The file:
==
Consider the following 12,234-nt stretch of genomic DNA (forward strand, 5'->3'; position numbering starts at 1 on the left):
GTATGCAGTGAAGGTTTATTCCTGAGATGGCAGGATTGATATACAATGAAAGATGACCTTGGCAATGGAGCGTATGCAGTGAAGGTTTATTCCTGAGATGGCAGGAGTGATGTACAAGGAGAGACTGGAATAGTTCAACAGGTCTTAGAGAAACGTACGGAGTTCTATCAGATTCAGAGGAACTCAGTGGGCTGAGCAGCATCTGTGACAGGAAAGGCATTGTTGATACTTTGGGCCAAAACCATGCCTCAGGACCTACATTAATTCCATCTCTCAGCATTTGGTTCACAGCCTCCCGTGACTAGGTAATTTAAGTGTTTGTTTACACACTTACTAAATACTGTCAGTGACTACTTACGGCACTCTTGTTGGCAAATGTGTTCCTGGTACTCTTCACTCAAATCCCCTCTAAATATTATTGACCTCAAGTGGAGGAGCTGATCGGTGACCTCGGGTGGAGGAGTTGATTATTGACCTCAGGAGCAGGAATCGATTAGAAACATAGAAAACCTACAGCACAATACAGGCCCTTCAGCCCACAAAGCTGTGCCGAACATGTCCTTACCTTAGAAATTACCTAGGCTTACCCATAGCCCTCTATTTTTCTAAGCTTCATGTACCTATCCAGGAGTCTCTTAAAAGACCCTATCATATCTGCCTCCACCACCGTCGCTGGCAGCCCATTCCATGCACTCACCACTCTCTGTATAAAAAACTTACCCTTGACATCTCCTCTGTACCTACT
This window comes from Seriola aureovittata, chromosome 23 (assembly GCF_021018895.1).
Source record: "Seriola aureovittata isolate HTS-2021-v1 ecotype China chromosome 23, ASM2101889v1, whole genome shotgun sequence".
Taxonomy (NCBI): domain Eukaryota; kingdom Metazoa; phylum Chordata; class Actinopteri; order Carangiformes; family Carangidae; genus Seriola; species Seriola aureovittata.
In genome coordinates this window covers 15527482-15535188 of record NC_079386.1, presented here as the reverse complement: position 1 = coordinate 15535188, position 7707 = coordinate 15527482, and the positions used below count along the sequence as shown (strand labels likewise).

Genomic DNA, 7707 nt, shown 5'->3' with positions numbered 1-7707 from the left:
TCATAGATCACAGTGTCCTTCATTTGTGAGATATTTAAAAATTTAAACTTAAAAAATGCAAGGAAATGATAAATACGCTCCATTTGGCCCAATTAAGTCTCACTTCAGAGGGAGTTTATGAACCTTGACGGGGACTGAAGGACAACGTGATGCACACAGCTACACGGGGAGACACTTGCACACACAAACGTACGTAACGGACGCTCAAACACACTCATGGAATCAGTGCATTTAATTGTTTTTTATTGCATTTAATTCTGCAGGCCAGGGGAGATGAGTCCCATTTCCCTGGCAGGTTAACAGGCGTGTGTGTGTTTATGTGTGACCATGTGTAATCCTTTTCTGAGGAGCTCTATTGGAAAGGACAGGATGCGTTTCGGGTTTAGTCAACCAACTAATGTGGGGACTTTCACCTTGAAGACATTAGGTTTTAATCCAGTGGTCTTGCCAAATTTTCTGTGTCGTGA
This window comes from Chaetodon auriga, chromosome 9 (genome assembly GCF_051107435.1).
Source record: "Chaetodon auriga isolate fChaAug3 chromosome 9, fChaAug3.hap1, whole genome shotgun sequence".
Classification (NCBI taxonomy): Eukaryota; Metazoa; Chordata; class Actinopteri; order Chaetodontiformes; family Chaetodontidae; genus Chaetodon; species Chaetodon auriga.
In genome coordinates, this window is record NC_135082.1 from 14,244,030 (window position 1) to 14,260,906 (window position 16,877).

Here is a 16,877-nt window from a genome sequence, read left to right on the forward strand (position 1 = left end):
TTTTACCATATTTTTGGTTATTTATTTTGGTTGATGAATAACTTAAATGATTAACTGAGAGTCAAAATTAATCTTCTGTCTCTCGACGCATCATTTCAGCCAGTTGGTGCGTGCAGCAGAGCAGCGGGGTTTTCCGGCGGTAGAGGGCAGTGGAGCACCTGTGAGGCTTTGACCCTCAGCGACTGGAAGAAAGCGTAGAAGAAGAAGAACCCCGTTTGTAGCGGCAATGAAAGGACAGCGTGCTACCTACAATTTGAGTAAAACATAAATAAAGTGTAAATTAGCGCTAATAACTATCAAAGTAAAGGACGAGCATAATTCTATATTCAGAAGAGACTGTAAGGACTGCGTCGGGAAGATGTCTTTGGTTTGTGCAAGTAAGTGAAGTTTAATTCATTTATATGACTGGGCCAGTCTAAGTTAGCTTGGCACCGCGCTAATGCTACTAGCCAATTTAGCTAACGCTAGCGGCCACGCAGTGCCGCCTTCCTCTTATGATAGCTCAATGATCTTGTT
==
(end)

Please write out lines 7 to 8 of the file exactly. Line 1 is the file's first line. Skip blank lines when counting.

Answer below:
Genomic DNA, 7707 nt, shown 5'->3' with positions numbered 1-7707 from the left:
TCATAGATCACAGTGTCCTTCATTTGTGAGATATTTAAAAATTTAAACTTAAAAAATGCAAGGAAATGATAAATACGCTCCATTTGGCCCAATTAAGTCTCACTTCAGAGGGAGTTTATGAACCTTGACGGGGACTGAAGGACAACGTGATGCACACAGCTACACGGGGAGACACTTGCACACACAAACGTACGTAACGGACGCTCAAACACACTCATGGAATCAGTGCATTTAATTGTTTTTTATTGCATTTAATTCTGCAGGCCAGGGGAGATGAGTCCCATTTCCCTGGCAGGTTAACAGGCGTGTGTGTGTTTATGTGTGACCATGTGTAATCCTTTTCTGAGGAGCTCTATTGGAAAGGACAGGATGCGTTTCGGGTTTAGTCAACCAACTAATGTGGGGACTTTCACCTTGAAGACATTAGGTTTTAATCCAGTGGTCTTGCCAAATTTTCTGTGTCGTGA